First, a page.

In 2002, the NDA government proposed the idea of a multipurpose national identity card with the aim of managing the identity of citizens, and to address concerns of national security and the challenge of illegal immigration, especially in the aftermath of the Kargil War between India and Pakistan in 1999. The idea was eventually taken up by the successor UPA government, and a National Authority for Unique Identity under Planning Commission was approved to oversee the project.[3]

Improved inclusion

In addition to the stated aim of border control, the most plausible outcome for a national identity project seemed to be better inclusion. A plethora of government issued IDs existed, ranging from the electoral ID card for voting, the PAN card for income tax and the ration card for daily supplies, to birth certificates and state driving licences. However, they all had limited usage and focused on specific use cases, and none of them were common to a billion strong population or were accepted as a sufficient form of identity proof across the board for various services. The people most affected by this structure of different IDs for different locations and applications were the working class, as they move between cities and towns frequently and faced a daunting task in gaining access to their entitlements in both native and current locations. Further, due to the decentralised issuance system there were also numerous cases of the same person holding multiple versions of the same type of card at the same time.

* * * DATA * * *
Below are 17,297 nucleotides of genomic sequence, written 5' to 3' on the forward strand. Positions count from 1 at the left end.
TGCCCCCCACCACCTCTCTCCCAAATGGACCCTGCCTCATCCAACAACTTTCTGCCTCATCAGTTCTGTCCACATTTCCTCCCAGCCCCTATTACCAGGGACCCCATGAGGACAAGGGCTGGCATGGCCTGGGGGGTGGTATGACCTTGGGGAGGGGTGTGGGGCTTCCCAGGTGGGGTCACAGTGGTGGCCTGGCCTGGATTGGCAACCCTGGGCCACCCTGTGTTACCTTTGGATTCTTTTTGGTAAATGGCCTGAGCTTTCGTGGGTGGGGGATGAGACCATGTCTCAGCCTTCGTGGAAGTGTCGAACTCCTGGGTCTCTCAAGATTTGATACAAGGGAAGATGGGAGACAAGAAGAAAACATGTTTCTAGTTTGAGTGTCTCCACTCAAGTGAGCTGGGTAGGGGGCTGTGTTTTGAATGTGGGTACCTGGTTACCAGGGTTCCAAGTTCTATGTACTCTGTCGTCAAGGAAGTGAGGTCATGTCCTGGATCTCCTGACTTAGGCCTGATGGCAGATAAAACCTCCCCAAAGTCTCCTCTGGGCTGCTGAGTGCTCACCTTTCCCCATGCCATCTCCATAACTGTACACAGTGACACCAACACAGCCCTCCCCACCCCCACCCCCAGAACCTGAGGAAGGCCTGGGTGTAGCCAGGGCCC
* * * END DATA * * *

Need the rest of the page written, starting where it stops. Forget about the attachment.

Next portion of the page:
Delivery of government services

An additional justification for introducing a digitised national identity number was to ensure accurate and timely delivery of government services and incentives, reduce the filtering of these services by intermediaries, and eradicate fraud and corruption that was extremely commonplace. For example, a 2008 Planning Commis­sion report demonstrated that “more than one third of grain intended for poor households was instead sold to non-poor households, and that more than half of subsidised grains did not reach intended recipients due to various errors in delivery and identification.”[4]